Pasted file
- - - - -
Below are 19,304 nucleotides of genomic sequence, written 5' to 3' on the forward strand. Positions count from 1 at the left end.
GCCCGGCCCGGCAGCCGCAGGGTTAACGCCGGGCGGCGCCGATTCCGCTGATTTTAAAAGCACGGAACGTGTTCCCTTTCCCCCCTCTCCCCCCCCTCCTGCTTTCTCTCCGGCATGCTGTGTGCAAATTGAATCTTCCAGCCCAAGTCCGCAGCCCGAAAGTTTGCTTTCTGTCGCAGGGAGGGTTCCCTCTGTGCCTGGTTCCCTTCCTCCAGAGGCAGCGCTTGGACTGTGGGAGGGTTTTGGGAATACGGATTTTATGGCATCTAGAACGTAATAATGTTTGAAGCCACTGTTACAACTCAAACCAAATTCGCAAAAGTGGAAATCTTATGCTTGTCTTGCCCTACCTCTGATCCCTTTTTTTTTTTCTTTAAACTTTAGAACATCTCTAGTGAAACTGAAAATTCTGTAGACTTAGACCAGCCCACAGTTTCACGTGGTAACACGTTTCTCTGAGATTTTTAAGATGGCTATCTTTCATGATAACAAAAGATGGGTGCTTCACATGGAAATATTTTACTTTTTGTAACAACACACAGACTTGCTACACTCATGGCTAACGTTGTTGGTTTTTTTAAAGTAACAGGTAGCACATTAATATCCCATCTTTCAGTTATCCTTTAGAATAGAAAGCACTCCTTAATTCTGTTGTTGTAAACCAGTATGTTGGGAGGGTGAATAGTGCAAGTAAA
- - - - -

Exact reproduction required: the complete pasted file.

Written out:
Below are 19,304 nucleotides of genomic sequence, written 5' to 3' on the forward strand. Positions count from 1 at the left end.
GCCCGGCCCGGCAGCCGCAGGGTTAACGCCGGGCGGCGCCGATTCCGCTGATTTTAAAAGCACGGAACGTGTTCCCTTTCCCCCCTCTCCCCCCCCTCCTGCTTTCTCTCCGGCATGCTGTGTGCAAATTGAATCTTCCAGCCCAAGTCCGCAGCCCGAAAGTTTGCTTTCTGTCGCAGGGAGGGTTCCCTCTGTGCCTGGTTCCCTTCCTCCAGAGGCAGCGCTTGGACTGTGGGAGGGTTTTGGGAATACGGATTTTATGGCATCTAGAACGTAATAATGTTTGAAGCCACTGTTACAACTCAAACCAAATTCGCAAAAGTGGAAATCTTATGCTTGTCTTGCCCTACCTCTGATCCCTTTTTTTTTTTCTTTAAACTTTAGAACATCTCTAGTGAAACTGAAAATTCTGTAGACTTAGACCAGCCCACAGTTTCACGTGGTAACACGTTTCTCTGAGATTTTTAAGATGGCTATCTTTCATGATAACAAAAGATGGGTGCTTCACATGGAAATATTTTACTTTTTGTAACAACACACAGACTTGCTACACTCATGGCTAACGTTGTTGGTTTTTTTAAAGTAACAGGTAGCACATTAATATCCCATCTTTCAGTTATCCTTTAGAATAGAAAGCACTCCTTAATTCTGTTGTTGTAAACCAGTATGTTGGGAGGGTGAATAGTGCAAGTAAA